Sometimes power clouds the heads of individuals. Maybe they get wrapped up in their own hype. Maybe the taste of obscene wealth makes them drunk. I don’t know exactly what it is but reason and the greater good begins to take a back seat to ambition.
Earlier this year I interviewed Doug Parker, the CEO of US Airways about how he was going to merge the workforces of US Airways and America West airlines. The two airlines had just merged and Parker had become the new CEO. He talked about how making sure the many employees now under his belt were happy and well adjusted was at the top of his priority list.
He had a difficult road ahead. Taking America West’s 14,000 workers and folding them into US Airways workforce of 21,000 were going to be anything but easy. We’re talking tons of union contracts, an array of hubs…not to mention the two very different cultures – US Airways button-down history, to America West’s laid-back mentality.
Airline analysts had estimated it would take years to make his vision of unity work.
So imagine my shock when Parker and US Airways announced yesterday they were making a bid to take over bankrupt Delta Air Lines. How could he take on such a monumental venture before getting all his labor baggage off of US Airways’ luggage turnstyle?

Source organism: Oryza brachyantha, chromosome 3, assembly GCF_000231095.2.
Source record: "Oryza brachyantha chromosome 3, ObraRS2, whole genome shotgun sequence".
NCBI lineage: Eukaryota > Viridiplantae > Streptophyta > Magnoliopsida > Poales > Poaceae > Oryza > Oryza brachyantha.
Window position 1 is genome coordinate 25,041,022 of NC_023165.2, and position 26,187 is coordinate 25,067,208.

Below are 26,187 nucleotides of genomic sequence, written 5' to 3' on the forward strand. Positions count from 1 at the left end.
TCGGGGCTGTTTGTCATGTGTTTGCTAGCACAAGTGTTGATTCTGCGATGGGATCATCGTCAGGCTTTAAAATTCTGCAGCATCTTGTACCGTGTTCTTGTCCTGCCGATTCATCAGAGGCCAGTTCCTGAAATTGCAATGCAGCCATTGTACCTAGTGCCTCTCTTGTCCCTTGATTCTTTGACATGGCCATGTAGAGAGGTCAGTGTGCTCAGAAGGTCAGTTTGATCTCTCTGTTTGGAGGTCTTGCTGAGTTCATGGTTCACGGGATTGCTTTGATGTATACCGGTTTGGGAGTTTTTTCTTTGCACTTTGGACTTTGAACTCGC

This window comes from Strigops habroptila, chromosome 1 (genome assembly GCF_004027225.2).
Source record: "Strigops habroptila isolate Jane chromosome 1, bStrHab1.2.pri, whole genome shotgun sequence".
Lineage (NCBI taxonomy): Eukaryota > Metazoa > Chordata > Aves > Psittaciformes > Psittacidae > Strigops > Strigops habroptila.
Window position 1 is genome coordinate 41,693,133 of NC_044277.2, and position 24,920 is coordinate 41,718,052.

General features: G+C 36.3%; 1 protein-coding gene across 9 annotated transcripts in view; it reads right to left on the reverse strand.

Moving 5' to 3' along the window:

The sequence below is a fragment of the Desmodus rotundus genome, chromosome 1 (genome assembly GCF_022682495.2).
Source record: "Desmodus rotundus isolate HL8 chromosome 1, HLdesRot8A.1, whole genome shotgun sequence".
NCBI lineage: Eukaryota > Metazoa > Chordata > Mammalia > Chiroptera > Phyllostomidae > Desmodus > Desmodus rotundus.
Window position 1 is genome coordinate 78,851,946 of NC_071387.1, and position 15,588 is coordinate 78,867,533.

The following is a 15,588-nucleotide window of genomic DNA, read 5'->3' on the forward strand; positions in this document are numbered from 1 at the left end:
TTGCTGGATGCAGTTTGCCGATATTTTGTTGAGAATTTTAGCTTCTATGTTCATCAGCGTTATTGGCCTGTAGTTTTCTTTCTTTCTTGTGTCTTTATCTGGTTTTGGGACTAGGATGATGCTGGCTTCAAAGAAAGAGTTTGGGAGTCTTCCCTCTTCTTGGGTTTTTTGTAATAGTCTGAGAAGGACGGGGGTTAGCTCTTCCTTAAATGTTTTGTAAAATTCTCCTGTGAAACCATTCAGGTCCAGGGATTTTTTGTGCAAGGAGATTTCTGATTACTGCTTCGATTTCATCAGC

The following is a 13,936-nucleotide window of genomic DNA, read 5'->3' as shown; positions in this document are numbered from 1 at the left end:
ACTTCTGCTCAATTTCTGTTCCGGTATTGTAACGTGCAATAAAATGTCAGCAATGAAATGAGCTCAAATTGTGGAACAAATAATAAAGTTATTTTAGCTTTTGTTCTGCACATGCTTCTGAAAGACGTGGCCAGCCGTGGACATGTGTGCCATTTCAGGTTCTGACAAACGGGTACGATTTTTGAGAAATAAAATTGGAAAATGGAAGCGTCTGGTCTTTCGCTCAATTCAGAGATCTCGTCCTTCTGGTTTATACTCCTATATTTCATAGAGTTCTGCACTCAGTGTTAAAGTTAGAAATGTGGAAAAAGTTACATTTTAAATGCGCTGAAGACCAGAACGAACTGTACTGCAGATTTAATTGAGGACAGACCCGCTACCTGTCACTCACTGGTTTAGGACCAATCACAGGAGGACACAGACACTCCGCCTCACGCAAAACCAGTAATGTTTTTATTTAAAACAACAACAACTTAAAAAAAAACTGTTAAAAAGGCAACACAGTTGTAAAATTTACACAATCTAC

Was it a brain fart? I can’t imagine Parker was just giving me lip service.
OK, I’m being a bit silly. It’s all about economies of scale, they say. You know they, the corporate bigwigs, Wall Street. Indeed, US Airways stock skyrocketed after news of the possible merger.
If we put aside the huge anti trust issues with such a combination, the loss of consumer choices, and the inevitable loss of jobs, that leaves one thing.
When I asked Parker in January how he was going to build the trust of his new workforce and truly make such a melding work, he said: “I can’t change their minds overnight.”
Well, turns out he must have.